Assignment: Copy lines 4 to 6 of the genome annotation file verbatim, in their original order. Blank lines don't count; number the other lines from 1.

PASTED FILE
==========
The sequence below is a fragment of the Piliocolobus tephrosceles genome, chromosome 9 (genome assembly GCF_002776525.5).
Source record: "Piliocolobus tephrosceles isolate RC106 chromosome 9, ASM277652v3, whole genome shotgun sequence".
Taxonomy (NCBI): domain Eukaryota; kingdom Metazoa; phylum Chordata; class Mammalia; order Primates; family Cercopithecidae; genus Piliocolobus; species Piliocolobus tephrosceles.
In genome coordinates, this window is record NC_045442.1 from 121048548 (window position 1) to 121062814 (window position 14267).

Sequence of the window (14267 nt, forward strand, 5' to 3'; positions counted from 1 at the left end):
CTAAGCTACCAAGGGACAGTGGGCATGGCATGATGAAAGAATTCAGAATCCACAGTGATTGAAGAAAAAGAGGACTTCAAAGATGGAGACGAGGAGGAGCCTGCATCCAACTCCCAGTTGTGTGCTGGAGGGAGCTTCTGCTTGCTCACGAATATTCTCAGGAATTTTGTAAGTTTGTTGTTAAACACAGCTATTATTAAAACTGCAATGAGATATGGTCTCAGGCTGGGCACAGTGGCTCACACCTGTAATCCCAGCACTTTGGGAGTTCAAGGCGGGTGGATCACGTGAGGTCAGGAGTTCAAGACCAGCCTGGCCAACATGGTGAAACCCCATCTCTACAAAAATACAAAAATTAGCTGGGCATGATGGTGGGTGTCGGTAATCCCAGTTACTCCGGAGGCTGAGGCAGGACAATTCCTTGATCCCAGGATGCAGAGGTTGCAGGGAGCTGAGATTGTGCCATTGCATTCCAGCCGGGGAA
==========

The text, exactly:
In genome coordinates, this window is record NC_045442.1 from 121048548 (window position 1) to 121062814 (window position 14267).

Sequence of the window (14267 nt, forward strand, 5' to 3'; positions counted from 1 at the left end):
CTAAGCTACCAAGGGACAGTGGGCATGGCATGATGAAAGAATTCAGAATCCACAGTGATTGAAGAAAAAGAGGACTTCAAAGATGGAGACGAGGAGGAGCCTGCATCCAACTCCCAGTTGTGTGCTGGAGGGAGCTTCTGCTTGCTCACGAATATTCTCAGGAATTTTGTAAGTTTGTTGTTAAACACAGCTATTATTAAAACTGCAATGAGATATGGTCTCAGGCTGGGCACAGTGGCTCACACCTGTAATCCCAGCACTTTGGGAGTTCAAGGCGGGTGGATCACGTGAGGTCAGGAGTTCAAGACCAGCCTGGCCAACATGGTGAAACCCCATCTCTACAAAAATACAAAAATTAGCTGGGCATGATGGTGGGTGTCGGTAATCCCAGTTACTCCGGAGGCTGAGGCAGGACAATTCCTTGATCCCAGGATGCAGAGGTTGCAGGGAGCTGAGATTGTGCCATTGCATTCCAGCCGGGGAA